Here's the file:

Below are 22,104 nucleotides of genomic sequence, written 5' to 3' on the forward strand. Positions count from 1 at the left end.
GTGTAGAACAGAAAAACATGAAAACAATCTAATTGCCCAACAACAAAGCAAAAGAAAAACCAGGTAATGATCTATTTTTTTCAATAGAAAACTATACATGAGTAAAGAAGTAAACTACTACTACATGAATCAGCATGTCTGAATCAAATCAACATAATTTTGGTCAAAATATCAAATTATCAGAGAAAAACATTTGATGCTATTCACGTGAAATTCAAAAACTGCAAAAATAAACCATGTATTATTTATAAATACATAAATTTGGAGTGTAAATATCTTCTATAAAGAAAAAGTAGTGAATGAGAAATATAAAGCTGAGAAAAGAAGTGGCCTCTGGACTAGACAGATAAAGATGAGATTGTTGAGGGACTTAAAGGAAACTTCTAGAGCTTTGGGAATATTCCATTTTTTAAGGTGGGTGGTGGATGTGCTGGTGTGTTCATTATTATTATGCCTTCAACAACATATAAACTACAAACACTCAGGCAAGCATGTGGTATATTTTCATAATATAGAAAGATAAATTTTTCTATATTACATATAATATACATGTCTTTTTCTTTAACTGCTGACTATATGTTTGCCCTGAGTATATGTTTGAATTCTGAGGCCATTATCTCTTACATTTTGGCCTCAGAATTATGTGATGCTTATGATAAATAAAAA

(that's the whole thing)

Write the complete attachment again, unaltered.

Below are 22,104 nucleotides of genomic sequence, written 5' to 3' on the forward strand. Positions count from 1 at the left end.
GTGTAGAACAGAAAAACATGAAAACAATCTAATTGCCCAACAACAAAGCAAAAGAAAAACCAGGTAATGATCTATTTTTTTCAATAGAAAACTATACATGAGTAAAGAAGTAAACTACTACTACATGAATCAGCATGTCTGAATCAAATCAACATAATTTTGGTCAAAATATCAAATTATCAGAGAAAAACATTTGATGCTATTCACGTGAAATTCAAAAACTGCAAAAATAAACCATGTATTATTTATAAATACATAAATTTGGAGTGTAAATATCTTCTATAAAGAAAAAGTAGTGAATGAGAAATATAAAGCTGAGAAAAGAAGTGGCCTCTGGACTAGACAGATAAAGATGAGATTGTTGAGGGACTTAAAGGAAACTTCTAGAGCTTTGGGAATATTCCATTTTTTAAGGTGGGTGGTGGATGTGCTGGTGTGTTCATTATTATTATGCCTTCAACAACATATAAACTACAAACACTCAGGCAAGCATGTGGTATATTTTCATAATATAGAAAGATAAATTTTTCTATATTACATATAATATACATGTCTTTTTCTTTAACTGCTGACTATATGTTTGCCCTGAGTATATGTTTGAATTCTGAGGCCATTATCTCTTACATTTTGGCCTCAGAATTATGTGATGCTTATGATAAATAAAAA